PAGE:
The CIRE expressly provides for a 'conflict of laws rule' in respect of EU Insolvency Regulation. Article 275 of CIRE determines that the procedures regulated therein to which EU Insolvency Regulation applies are governed by the discipline contained in that instrument and, in all other aspects, by the CIRE. Therefore, the provisions of the CIRE shall apply only to the extent that they do not contradict or impact the provisions of the EU Insolvency Regulation or other rules of European Union law or international treaties and conventions.

Likewise, Article 276 of CIRE provides that in the absence of any contrary provision, insolvency proceedings and their effects shall be governed by the law of the state in which the proceedings were initiated (lex fori concursus).

Article 288 of CIRE establishes that, where the centre of the debtor's main interests (COMI) is outside a Member State of the European Union, the declaration of insolvency in foreign proceedings will be recognised in Portugal except in the event that the jurisdiction of the foreign court is not based on the debtor headquarters or debtor's COMI criteria, or such recognition would lead to a result clearly contrary to the fundamental principles of Portuguese law.

Under Article 293 of CIRE, decisions taken in foreign insolvency proceedings can only be enforced in Portugal after having been reviewed and confirmed. Res judicata is not a necessary requirement for confirmation.

Future developments

Portugal was hit hard by a third wave of the pandemic, which took hold in January 2021. At the time of writing, further legislation was being prepared and is pending approval before the Portuguese government and parliament to relieve the burden on businesses and individuals and support economic recovery. According to the legislative texts currently under discussion, new provisional measures suspending certain time limits and procedural acts in the context of insolvency proceedings, among others, are likely to enter into force soon, which will also have an impact on the very activity of the Portuguese courts.

Additional legislation is expected to be enacted in the coming months, as the impacts of the pandemic are far from over – especially those that stem not from covid-19 directly but from the consequences of battling it.

A further point to highlight for 2021–2022 is the intended implementation of Directive (EU) 2019/1023 of the European Parliament and of the Council of 20 June 2019 on preventive restructuring frameworks, on discharge of debt and disqualifications, and on measures to increase the efficiency of procedures concerning restructuring, insolvency and discharge of debt, and amending Directive (EU) 2017/1132 (the Directive on Restructuring and Insolvency). The Directive, as all other EU directives, does not have immediate effect on the Portuguese legal system and therefore needs to be transposed into national law by 17 July 2022.9

A number of legal solutions provided for in Directive (EU) 2019/1023 will remain at the discretion of the Member States, so we are particularly looking forward to analysing the specific solutions adopted by Portugal when implementing the Directive.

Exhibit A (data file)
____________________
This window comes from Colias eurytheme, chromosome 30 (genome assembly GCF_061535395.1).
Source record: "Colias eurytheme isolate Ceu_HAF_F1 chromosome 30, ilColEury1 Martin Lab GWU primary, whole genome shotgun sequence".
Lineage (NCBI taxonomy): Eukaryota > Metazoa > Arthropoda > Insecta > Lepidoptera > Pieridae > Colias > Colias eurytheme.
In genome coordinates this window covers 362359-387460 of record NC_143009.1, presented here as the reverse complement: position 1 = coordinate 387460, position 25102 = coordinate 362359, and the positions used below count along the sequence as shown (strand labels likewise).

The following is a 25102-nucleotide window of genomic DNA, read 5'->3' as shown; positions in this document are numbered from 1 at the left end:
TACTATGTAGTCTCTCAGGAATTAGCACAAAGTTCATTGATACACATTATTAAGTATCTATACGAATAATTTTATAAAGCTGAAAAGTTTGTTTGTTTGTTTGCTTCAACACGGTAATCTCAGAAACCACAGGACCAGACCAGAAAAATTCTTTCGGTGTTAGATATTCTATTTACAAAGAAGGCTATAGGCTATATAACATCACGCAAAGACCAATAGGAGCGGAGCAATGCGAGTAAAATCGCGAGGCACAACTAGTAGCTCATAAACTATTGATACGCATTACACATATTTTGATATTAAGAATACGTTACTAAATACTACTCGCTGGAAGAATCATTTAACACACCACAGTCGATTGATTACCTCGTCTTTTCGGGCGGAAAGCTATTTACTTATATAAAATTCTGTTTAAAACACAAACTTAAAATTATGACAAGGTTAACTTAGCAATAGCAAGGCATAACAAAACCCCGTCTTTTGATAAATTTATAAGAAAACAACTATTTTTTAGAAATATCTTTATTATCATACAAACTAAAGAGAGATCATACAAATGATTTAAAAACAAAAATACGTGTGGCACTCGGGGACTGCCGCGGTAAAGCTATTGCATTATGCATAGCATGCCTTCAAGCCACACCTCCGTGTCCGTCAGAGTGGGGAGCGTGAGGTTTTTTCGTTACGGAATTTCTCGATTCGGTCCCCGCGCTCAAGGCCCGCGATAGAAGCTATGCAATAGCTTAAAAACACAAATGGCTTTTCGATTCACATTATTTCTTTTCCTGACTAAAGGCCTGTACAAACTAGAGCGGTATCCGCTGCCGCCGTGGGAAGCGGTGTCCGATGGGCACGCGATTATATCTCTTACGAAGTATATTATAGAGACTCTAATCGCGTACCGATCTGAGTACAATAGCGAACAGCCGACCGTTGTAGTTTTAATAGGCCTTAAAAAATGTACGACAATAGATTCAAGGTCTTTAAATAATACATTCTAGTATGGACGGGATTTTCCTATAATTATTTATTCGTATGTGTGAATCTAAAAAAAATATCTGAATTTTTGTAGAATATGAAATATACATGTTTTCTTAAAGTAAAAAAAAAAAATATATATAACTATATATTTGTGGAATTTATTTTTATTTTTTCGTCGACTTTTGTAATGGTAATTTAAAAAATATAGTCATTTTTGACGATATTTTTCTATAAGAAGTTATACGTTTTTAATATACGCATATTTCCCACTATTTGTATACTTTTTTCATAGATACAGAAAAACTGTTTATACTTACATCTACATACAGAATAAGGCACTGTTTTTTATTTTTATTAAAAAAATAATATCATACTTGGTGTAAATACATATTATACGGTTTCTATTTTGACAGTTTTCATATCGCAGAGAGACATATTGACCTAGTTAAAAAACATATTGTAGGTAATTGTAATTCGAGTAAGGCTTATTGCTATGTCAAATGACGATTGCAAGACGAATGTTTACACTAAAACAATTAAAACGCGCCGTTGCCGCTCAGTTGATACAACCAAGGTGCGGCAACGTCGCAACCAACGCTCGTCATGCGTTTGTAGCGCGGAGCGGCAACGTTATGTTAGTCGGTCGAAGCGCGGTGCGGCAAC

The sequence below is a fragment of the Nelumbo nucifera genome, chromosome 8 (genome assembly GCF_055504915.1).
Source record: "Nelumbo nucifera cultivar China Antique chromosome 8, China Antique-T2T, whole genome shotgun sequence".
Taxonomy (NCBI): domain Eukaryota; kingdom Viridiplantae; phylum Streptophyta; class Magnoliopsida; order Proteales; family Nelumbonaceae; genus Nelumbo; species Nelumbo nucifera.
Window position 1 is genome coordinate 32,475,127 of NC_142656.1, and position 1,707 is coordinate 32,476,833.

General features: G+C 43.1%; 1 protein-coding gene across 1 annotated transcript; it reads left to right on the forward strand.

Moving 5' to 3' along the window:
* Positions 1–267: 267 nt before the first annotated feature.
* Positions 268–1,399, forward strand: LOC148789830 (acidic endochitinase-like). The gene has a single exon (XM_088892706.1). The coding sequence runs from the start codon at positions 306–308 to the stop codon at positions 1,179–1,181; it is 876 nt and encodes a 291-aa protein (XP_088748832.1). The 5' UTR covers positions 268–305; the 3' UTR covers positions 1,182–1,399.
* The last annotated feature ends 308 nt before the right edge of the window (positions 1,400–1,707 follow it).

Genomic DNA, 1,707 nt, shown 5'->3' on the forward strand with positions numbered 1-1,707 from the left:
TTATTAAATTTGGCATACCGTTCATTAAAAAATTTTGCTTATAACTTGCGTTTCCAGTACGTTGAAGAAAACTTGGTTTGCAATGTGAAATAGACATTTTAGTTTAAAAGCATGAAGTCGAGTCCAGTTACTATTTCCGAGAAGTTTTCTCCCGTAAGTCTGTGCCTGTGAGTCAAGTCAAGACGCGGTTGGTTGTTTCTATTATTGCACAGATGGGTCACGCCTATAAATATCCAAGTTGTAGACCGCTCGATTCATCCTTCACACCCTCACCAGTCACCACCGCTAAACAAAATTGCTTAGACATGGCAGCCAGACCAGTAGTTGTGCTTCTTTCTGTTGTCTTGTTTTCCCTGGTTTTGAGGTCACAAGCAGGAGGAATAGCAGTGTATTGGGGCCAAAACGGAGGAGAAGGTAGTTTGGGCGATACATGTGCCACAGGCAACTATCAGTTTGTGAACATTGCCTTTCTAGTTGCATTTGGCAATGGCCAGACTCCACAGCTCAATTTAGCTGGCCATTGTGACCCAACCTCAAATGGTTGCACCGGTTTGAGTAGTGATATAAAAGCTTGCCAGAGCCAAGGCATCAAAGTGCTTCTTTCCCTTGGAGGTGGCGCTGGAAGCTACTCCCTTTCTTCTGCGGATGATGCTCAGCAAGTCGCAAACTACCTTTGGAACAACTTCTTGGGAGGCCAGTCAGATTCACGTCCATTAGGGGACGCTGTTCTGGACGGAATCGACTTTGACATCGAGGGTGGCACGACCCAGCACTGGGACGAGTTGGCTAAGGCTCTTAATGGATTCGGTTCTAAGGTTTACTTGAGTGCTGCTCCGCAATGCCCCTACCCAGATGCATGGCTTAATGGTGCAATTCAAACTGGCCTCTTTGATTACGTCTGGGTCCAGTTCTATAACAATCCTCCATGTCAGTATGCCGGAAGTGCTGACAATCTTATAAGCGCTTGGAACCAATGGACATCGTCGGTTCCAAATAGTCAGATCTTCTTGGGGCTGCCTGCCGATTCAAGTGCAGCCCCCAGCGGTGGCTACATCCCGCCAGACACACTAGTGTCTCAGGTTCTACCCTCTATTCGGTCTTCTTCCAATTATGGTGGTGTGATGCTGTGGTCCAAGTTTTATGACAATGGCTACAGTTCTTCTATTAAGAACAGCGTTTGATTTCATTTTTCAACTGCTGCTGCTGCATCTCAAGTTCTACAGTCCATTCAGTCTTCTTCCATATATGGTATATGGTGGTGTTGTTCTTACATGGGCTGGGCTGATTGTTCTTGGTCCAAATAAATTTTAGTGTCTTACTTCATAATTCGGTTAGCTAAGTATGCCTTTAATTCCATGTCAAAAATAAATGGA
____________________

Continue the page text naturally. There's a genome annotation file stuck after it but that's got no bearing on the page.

Some of the legislative objectives and instruments set by Directive (EU) 2019/1023 have already materialised in Portuguese legislation, but its transposition into domestic law may be decisive in preventing and mitigating the impacts of covid-19 on the national economy, and to overcome financial difficulties or avoid insolvency scenarios. Therefore, the present circumstances only increase the need to transpose Directive (EU) 2019/1023 into national law within the prescribed deadline for Portuguese companies and individual entrepreneurs, to benefit from the instruments designed therein to prevent insolvency.


1 João Tiago Morais Antunes is a partner, Teresa Madeira Afonso is a managing associate and Petra Carreira is a senior associate at PLMJ.

2 The PER (Processo Especial de Revitalização) was enacted by Law No. 16/2012 of 20 April and the RERE (Regime Extrajudicial de Recuperação de Empresas) was enacted by Law No. 8/2018 of 2 March.

3 The PEVE (Processo Extraordinário de Viabilização de Empresas) was enacted by Law No. 75/2020 of 27 November.

4 Source, comparing corporate insolvency processes (with exclusion of restructuring procedures):

5 Source, compiling all insolvency, restructuring and special payment processes filed (corporate and individuals):

6 The insolvency estate is an autonomous estate formed as a result of the general apprehension of the assets of the debtor and is comprised of all the assets and rights that are owned or held by the debtor.

8 A third party shall be assumed to be acting with wrongful intent when it knew, at the time of the performance of the act, that: (1) the debtor was insolvent; (2) the act was detrimental to the insolvency estate and the debtor was in an imminent insolvency situation; and (3) the insolvency procedure was already underway.

9 The deadline for transposing the Directive – 17 July 2021 – may be extended by up to one year for Member States that have 'particular difficulties' in implementing the Directive. The need to use this extension would have to be notified to the European Commission by 17 January 2021. Portugal has made use of this possibility and notified the European Commission of the need to extend the deadline for transposing the Directive until 17 July 2022.